More than three in four (77%) employers say union-led training programmes have a positive effect in their workplaces, according to a review published today (Friday).
The independent evaluation of union-led training and learning – by academics at Leeds University Business School and the University of Exeter – found that both bosses and staff gained from union involvement in training at work.
The review also found that:
- Over two-thirds (68%) of employers said unions were particularly effective at inspiring reluctant learners to engage in training and development.
- Half (47%) said their staff were more committed as a result of unions facilitating training and development opportunities.
- Four in five (80%) employees said they had developed skills that they could transfer to a new job, while two in three (62%) said the new skills they acquired made them more effective in their current job.
- One in five (19%) said they had gained a promotion or increased responsibility and one in 10 (11%) gained a pay rise.
- Nearly half (46%) of non-union members that took up the union offer of training and development later joined.
- Union-led training delivers an estimated net contribution to the economy of more than £1.4 billion as a result of a boost to jobs, wages and productivity.
Director of unionlearn Liz Rees said:
“This report shows the clear value of union-led training and learning at work, for employers as well as the workforce.
“Bosses see staff engagement, commitment and productivity rise as a result of unions making a major contribution to training and development in the workplace.
“Trade unions are the best way to get ahead at work. Thanks to the Union Learning Fund and the TUC’s unionlearn, we support more than 200,000 employees through learning and training at work every year. This is made possible by union learning reps who – day in and out – encourage colleagues to enrol.”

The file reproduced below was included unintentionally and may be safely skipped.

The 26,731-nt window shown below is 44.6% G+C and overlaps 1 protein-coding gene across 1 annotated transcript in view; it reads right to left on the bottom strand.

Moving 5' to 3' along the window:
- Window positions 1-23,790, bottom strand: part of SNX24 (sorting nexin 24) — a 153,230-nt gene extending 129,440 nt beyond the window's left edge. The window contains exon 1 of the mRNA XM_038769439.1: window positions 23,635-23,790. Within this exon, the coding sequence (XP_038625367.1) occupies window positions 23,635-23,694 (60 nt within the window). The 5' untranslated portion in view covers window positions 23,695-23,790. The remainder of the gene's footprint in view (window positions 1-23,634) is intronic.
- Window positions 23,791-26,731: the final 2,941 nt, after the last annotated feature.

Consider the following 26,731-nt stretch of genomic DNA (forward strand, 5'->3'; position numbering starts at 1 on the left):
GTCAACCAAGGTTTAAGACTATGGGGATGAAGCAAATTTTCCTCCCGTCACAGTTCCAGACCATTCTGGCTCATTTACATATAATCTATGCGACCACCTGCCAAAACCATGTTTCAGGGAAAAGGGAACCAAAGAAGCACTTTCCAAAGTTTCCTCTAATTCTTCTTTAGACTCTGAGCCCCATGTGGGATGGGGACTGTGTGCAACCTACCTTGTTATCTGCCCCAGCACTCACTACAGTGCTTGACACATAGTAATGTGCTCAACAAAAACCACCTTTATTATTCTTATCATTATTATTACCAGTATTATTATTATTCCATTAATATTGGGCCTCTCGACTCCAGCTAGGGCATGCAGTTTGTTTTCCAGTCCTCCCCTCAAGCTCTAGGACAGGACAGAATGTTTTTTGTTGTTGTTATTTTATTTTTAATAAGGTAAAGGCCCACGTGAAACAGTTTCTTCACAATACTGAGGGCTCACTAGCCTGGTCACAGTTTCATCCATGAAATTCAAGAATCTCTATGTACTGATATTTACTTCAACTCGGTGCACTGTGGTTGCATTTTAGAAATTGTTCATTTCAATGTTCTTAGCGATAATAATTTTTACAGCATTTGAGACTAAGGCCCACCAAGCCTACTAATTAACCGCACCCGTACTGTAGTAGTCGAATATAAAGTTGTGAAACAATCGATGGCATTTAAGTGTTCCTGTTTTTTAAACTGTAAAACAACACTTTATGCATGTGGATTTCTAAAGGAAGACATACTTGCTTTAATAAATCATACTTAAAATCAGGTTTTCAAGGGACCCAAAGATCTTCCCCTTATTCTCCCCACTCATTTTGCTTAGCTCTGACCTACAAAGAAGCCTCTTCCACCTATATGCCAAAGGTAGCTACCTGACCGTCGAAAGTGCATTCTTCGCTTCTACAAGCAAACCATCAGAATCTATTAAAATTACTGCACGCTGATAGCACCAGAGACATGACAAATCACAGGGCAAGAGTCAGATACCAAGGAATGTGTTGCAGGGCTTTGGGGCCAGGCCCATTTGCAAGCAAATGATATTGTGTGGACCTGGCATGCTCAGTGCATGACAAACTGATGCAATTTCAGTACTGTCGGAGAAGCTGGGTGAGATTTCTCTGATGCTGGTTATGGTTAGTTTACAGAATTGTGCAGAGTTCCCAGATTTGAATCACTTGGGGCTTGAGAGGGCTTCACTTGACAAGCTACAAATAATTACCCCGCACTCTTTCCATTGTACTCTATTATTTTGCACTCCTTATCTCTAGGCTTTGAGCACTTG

NOTES TO EDITORS:
The evaluation was performed by the Centre for Employment Relations, Innovation and Change at Leeds University Business School, and the Marchmont Observatory at the University of Exeter.
Key findings from the evaluation
- Over two-thirds (68%) of employers said union involvement was particularly effective at inspiring reluctant learners.
- Nearly half (47%) of bosses said their staff were more committed following union learning at work.
- One in three (32%) employers said their organisational performance has increased as a result of union-led learning.
- More than four in 10 (44%) employers said that union learning led to better relationships between managers and union reps.
- Four in five (80%) of learners said they had gained skills that were useful in their current job.
- Four in five (80%) said they had gained skills they could take to another role.
- Nearly two-thirds (62%) of learners said the training they had accessed through the union was helping them do their jobs more efficiently.
- One in five (19%) people who had taken part in union learning said they had gained a promotion or increased responsibility at work.
- More than one in 10 (11%) gained a pay rise following union-led learning.
The review found that for every £1 invested in the union learning fund (ULF) – which supports union-led learning and training – there is a return of £12.70, with £7.60 of this going to the worker taking part in the training, and £4.70 going to the employer. This leads to an estimated net contribution to the economy of £1,452 million and the estimated return to the Exchequer is £3.57 for each £1 spent.
One in five (20%) of the 2,550 people surveyed in the review were not union members before they started their training – but almost half (46%) became a union member following their experience.
- The report was commissioned by the TUC and unionlearn, and is available at www.tuc.org.uk/sites/default/files/EvaluationULFunionlearn.docx
- The evaluation is of rounds 15 and 16 of the ULF, covering 2012/2013 to 2015/2016.
- The ULF supports union learning projects which enable workers to develop skills and achieve qualifications. It also promotes lifelong learning opportunities within the workplace. The fund has helped hundreds of thousands of workers on their learning journey with the support of over 35,000 dedicated Union Learning Reps who work voluntarily to make a real difference within their workplaces, local communities and in partnership with employers help to improve productivity within their businesses, industries and wider economy. For more information visit: www.unionlearn.org.uk/union-learning-fund
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Issued: 21 October, 2016